Renewed Pitch for Immigration Program
by KARI LYDERSEN | Jun 28, 2011
The director of U.S. Immigration and Customs Enforcement visited Chicago Tuesday in an apparent attempt to bolster support for a troubled immigration enforcement program championed by the Obama administration.
ICE director John Morton met with a representative of Gov. Pat Quinn and immigrants right activists at the agency’s Chicago headquarters to tout reforms made to Secure Communities, according to Joshua Hoyt, director of the Illinois Coalition for Immigrant and Refugee Rights, who attended the meeting.
Secure Communities is a federal data-sharing program intended to catch and deport undocumented immigrants convicted of serious crimes. But ICE’s statistics through February 2011 show that 32 percent of immigrants put into deportation proceedings in Illinois had no criminal convictions. Nationwide, 28 percent had no criminal record.
In May, Illinois became the first state in the nation to withdraw from the program. New York and Massachusetts have since followed suit. And internal ICE documents from last spring show that ICE officials undertook a months-long campaign to force Chicago and Cook County to join the program despite city and county ordinances that prohibit local law enforcement from participating in immigration enforcement.
ICE spokeswoman Leticia Zamarripa said Morton made a “short visit” to Chicago but did not offer any specifics.
At the meeting, Hoyt said, Morton repeated the agency’s claim that participation in Secure Communities is mandatory and he highlighted changes to the program that were announced June 17, such as the formation of an advisory committee to address people targeted by Secure Communities as a result of traffic stops; a re view process for the immigration cases of people picked up for traffic offenses; and training videos and briefings for law enforcement agencies intended to prevent racial profiling.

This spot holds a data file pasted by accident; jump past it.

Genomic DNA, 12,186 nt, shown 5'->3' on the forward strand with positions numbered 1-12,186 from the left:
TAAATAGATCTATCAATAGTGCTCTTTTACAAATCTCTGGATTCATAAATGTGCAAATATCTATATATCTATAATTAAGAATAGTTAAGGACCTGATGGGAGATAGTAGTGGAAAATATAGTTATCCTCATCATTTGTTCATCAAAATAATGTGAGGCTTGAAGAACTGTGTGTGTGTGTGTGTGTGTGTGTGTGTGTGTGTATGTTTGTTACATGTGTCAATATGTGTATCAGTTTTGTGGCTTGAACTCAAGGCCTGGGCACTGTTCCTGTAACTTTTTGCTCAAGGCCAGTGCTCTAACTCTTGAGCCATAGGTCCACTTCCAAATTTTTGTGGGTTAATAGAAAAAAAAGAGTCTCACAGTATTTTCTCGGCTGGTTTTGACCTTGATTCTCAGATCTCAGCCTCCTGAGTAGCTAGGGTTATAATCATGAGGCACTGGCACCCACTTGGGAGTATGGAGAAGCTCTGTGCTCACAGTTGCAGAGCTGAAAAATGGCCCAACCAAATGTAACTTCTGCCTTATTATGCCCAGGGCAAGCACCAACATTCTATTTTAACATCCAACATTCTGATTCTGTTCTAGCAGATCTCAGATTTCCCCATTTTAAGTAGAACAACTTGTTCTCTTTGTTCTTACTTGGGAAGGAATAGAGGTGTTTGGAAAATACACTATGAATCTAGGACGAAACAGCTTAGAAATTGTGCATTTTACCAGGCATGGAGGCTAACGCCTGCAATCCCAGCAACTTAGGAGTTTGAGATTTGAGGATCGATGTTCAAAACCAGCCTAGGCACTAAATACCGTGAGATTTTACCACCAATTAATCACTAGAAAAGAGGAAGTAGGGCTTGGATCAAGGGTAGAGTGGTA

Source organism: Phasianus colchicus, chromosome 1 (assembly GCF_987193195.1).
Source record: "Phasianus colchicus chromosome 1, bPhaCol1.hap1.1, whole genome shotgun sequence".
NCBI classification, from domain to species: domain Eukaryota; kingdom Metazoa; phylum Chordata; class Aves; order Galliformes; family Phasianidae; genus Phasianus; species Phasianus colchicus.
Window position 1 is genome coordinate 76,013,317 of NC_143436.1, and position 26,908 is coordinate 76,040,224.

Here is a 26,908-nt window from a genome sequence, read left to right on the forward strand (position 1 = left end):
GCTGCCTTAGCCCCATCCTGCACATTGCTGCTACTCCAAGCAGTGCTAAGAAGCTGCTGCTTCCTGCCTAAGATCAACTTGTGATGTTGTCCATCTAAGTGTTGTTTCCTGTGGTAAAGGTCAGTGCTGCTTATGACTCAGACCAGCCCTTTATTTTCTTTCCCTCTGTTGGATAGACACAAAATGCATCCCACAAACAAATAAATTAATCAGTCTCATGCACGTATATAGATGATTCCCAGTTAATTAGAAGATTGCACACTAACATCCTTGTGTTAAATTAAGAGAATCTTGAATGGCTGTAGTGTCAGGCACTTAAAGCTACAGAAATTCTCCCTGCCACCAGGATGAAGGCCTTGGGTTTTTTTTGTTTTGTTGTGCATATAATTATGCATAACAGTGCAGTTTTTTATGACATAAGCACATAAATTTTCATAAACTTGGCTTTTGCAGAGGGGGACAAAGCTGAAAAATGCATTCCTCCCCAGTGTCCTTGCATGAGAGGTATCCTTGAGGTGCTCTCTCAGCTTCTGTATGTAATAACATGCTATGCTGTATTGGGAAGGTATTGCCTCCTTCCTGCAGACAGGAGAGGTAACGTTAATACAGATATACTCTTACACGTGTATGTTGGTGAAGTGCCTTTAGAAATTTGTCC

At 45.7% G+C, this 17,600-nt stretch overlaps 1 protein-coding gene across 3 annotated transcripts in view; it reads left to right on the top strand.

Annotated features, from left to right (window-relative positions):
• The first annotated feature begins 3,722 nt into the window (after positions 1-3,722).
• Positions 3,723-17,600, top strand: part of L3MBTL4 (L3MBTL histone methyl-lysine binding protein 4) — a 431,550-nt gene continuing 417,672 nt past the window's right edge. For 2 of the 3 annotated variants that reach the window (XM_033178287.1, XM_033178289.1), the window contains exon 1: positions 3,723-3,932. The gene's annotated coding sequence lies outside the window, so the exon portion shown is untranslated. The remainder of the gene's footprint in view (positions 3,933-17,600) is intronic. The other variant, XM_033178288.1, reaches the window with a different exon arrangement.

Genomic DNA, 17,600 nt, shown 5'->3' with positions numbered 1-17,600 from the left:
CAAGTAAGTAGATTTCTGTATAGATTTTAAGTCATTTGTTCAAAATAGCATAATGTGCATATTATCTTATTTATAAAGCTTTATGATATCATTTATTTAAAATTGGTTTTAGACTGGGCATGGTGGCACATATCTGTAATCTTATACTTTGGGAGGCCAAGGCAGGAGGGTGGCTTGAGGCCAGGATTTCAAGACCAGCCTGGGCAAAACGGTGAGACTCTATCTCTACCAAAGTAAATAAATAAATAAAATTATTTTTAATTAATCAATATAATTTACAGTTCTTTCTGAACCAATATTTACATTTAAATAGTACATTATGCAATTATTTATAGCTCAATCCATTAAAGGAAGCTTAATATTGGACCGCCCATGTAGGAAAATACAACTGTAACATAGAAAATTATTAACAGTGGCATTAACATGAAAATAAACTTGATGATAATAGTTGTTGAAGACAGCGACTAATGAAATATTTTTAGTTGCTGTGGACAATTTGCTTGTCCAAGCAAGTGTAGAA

“The reforms amount to a memo, a training and a study,” Hoyt said. “That’s the triple crown of bureaucratic side-stepping. It’s too late at this point for pretty words and nice memos. They’re desperately trying to put the toothpaste back in the tube. They were fired for their incompetence in Illinois, but his position is that they want to continue the program.”
Hoyt said they were told Morton also met with law enforcement representatives, including former Chicago Police Superintendent Terry Hillard, who now works as a private security consultant. Reached at his office, Hillard said, “All the information needs to come from ICE.”
A spokesman for Quinn’s office said he was not aware of the meeting.
During the meetings, immigrants rights advocates protested outside ICE’s downtown office, saying Morton should have met with immigrants directly impacted by the program.